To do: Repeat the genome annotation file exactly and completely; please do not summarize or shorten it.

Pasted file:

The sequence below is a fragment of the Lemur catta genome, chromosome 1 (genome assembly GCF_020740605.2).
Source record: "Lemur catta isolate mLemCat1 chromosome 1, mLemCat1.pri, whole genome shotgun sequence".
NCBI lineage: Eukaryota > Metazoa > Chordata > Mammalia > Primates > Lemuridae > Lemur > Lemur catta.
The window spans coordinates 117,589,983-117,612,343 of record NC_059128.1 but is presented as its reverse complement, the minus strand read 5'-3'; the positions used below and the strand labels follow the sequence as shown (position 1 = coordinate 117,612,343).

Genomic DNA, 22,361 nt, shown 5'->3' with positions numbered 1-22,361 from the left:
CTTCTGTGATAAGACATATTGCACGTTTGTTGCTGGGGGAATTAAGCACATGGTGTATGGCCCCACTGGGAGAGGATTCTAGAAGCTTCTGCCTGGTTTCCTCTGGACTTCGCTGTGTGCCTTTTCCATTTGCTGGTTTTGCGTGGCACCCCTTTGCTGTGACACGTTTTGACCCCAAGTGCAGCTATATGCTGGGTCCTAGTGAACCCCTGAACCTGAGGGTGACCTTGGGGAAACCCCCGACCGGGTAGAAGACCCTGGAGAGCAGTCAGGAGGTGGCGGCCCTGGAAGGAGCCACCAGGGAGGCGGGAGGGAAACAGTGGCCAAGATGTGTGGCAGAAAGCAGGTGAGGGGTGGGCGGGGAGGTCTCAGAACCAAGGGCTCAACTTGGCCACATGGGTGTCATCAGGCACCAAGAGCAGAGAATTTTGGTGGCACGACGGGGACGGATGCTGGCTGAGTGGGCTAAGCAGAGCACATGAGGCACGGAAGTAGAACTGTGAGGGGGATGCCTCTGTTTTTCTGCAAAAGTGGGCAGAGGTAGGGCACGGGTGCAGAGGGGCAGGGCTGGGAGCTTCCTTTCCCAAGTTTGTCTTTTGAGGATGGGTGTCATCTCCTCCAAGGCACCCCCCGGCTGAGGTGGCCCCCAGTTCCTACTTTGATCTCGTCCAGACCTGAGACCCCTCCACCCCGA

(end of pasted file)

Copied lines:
The sequence below is a fragment of the Lemur catta genome, chromosome 1 (genome assembly GCF_020740605.2).
Source record: "Lemur catta isolate mLemCat1 chromosome 1, mLemCat1.pri, whole genome shotgun sequence".
NCBI lineage: Eukaryota > Metazoa > Chordata > Mammalia > Primates > Lemuridae > Lemur > Lemur catta.
The window spans coordinates 117,589,983-117,612,343 of record NC_059128.1 but is presented as its reverse complement, the minus strand read 5'-3'; the positions used below and the strand labels follow the sequence as shown (position 1 = coordinate 117,612,343).

Genomic DNA, 22,361 nt, shown 5'->3' with positions numbered 1-22,361 from the left:
CTTCTGTGATAAGACATATTGCACGTTTGTTGCTGGGGGAATTAAGCACATGGTGTATGGCCCCACTGGGAGAGGATTCTAGAAGCTTCTGCCTGGTTTCCTCTGGACTTCGCTGTGTGCCTTTTCCATTTGCTGGTTTTGCGTGGCACCCCTTTGCTGTGACACGTTTTGACCCCAAGTGCAGCTATATGCTGGGTCCTAGTGAACCCCTGAACCTGAGGGTGACCTTGGGGAAACCCCCGACCGGGTAGAAGACCCTGGAGAGCAGTCAGGAGGTGGCGGCCCTGGAAGGAGCCACCAGGGAGGCGGGAGGGAAACAGTGGCCAAGATGTGTGGCAGAAAGCAGGTGAGGGGTGGGCGGGGAGGTCTCAGAACCAAGGGCTCAACTTGGCCACATGGGTGTCATCAGGCACCAAGAGCAGAGAATTTTGGTGGCACGACGGGGACGGATGCTGGCTGAGTGGGCTAAGCAGAGCACATGAGGCACGGAAGTAGAACTGTGAGGGGGATGCCTCTGTTTTTCTGCAAAAGTGGGCAGAGGTAGGGCACGGGTGCAGAGGGGCAGGGCTGGGAGCTTCCTTTCCCAAGTTTGTCTTTTGAGGATGGGTGTCATCTCCTCCAAGGCACCCCCCGGCTGAGGTGGCCCCCAGTTCCTACTTTGATCTCGTCCAGACCTGAGACCCCTCCACCCCGA